PIQUA — During the Piqua City Commission meeting on Tuesday evening, Mayor Kazy Hinds honored three people whose quick actions helped save the life of a woman having a medical emergency in December.
“On Dec. 20, 2018, a woman was found face-down in the parking lot of a shopping center unconscious and barely breathing,” Hinds said.
Hinds said that three bystanders — Susan Bollinger, William Bollinger, and Kayla Miller — came to the aid of that person.
“These three individuals took prompt action by calling 9-1-1 immediately, and two of the citizens took turns performing CPR until the city of Piqua paramedics arrived on the scene,” Hinds said, adding that their “calmness and life-saving skills helped save a life that day.”
The incident took place on Dec. 20, in the parking lot of Walmart, 1300 E. Ash St. A medic from the Piqua Fire Department transported the patient to Upper Valley Medical Center. The medical emergency that the patient experienced was not disclosed due to HIPAA privacy laws, but Hinds said that the patient was recovering well.
“We thank them for their heroic actions,” Hinds said.
Later during their meeting, the commission waived the three-reading rule and approved an ordinance amending Chapter 33 of the Piqua Municipal Code Employment Policy, inserting a section with language regarding sick leave for non-union employees. City Attorney Frank Patrizio said that an earlier version of these changes left open a liability for the city.
The commission then approved a one-year lease with Piqua Youth Baseball and Softball Association (PYBSA) for use of the baseball fields and concession stand at Pitsenbarger Park and Sports Complex.
The commission then approved levying assessments to pay for the cost of nuisance abatements, such as grass and weed cutting, trash and debris removal, property maintenance, demolition of structures, and so on. The city is seeking a reimbursement of approximately $7,849 from property owners.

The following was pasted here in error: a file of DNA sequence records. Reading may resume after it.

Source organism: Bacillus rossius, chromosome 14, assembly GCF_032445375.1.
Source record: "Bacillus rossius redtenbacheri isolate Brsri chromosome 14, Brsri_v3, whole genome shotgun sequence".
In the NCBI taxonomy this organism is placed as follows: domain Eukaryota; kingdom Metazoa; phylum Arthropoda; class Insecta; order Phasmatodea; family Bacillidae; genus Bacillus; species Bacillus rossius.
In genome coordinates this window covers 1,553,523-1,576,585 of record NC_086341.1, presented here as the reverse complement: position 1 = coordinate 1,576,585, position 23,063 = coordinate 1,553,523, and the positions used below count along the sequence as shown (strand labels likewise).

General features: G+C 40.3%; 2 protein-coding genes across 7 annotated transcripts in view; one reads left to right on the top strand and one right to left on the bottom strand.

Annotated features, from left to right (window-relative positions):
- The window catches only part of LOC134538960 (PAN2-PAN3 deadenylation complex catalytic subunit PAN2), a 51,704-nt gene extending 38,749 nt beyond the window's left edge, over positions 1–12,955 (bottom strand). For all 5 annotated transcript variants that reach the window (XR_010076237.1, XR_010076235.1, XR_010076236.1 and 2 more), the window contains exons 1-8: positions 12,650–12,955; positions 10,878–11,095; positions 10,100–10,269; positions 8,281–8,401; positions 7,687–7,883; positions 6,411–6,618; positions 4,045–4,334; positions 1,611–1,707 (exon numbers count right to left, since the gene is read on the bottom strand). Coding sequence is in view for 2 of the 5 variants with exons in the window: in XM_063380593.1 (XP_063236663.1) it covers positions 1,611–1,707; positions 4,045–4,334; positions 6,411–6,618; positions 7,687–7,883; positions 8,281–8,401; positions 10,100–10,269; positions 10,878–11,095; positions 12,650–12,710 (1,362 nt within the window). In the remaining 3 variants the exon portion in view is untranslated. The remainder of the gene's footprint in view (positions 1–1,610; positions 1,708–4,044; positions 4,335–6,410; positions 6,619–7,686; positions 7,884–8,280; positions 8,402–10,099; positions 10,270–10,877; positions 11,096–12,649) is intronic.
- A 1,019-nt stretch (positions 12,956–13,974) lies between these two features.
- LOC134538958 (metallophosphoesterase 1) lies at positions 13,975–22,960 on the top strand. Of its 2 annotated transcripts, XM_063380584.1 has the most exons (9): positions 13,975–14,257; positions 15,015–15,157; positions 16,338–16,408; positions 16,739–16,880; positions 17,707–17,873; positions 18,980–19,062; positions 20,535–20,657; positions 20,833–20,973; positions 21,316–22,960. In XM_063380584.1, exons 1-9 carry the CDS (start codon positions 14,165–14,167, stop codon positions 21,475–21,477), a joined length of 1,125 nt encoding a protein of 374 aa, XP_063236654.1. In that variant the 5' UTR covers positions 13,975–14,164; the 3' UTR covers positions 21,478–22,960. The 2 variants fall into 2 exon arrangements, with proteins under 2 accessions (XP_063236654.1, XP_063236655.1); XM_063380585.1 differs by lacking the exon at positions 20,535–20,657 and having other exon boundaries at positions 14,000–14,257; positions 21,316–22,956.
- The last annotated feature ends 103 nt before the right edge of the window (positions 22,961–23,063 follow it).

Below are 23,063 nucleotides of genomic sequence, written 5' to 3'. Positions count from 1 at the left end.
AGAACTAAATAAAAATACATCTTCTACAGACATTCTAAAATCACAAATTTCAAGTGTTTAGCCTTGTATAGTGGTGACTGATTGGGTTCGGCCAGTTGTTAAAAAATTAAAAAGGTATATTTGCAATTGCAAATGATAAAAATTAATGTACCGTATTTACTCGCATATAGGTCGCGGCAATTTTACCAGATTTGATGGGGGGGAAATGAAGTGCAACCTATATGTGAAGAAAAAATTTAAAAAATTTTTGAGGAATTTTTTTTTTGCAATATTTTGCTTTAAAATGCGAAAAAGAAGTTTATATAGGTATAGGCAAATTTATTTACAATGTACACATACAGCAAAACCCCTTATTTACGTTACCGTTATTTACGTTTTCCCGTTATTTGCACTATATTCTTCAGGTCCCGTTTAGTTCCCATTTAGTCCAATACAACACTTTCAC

The commission authorized agreements for easements and rights-of-entry on property located at 1319 Stratford Drive in the Echo Hill subdivision. The cost of the easements and rights-of-entry are not to exceed $4,400, which includes a 5 percent contingency.
A part of the Wastewater Pump Stations Replacement and Elimination Project will take place behind this property. The construction of this portion of the project is expected to take place in the spring.
The commission also held a meeting with the Piqua Health Board. They appointed James Burkhardt, D.O., of Piqua, as the medical director of the Piqua Health Board. The expected expenditure is $4,800.
During the public comment portion of the meeting, a resident brought forward a concern about a home-based business on Forest Avenue. The resident said that the business was creating traffic congestion on the street and in the nearby alley.
At the end of the meeting, commissioner Bill Vogt encouraged people to consider running for office on the commission. “I’m not going to run for city commissioner again,” said Vogt, who has been on the commission for 16 years.
Commissioner Kris Lee and Hinds thanked Vogt for his service on the commission.
Lee also encouraged residents to celebrate Black History Month after talking about a breakfast that Hinds and he attended at Transformed Life Church in honor of Black History Month. He also spoke about its importance in his family.
“In my house growing up, black history was pretty significant,” Lee said. He then read a favorite poem of his parents, Maya Angelou’s “I Know Why the Caged Bird Sings,” in honor of Black History Month.
Lee also thanked the Public Works Department for their snow removal efforts during the recent winter weather over last weekend. “I’ve heard from lots of satisfied citizens,” he said.
The commission ended their meeting by going into executive session for the purpose of discussing pending or imminent litigation.
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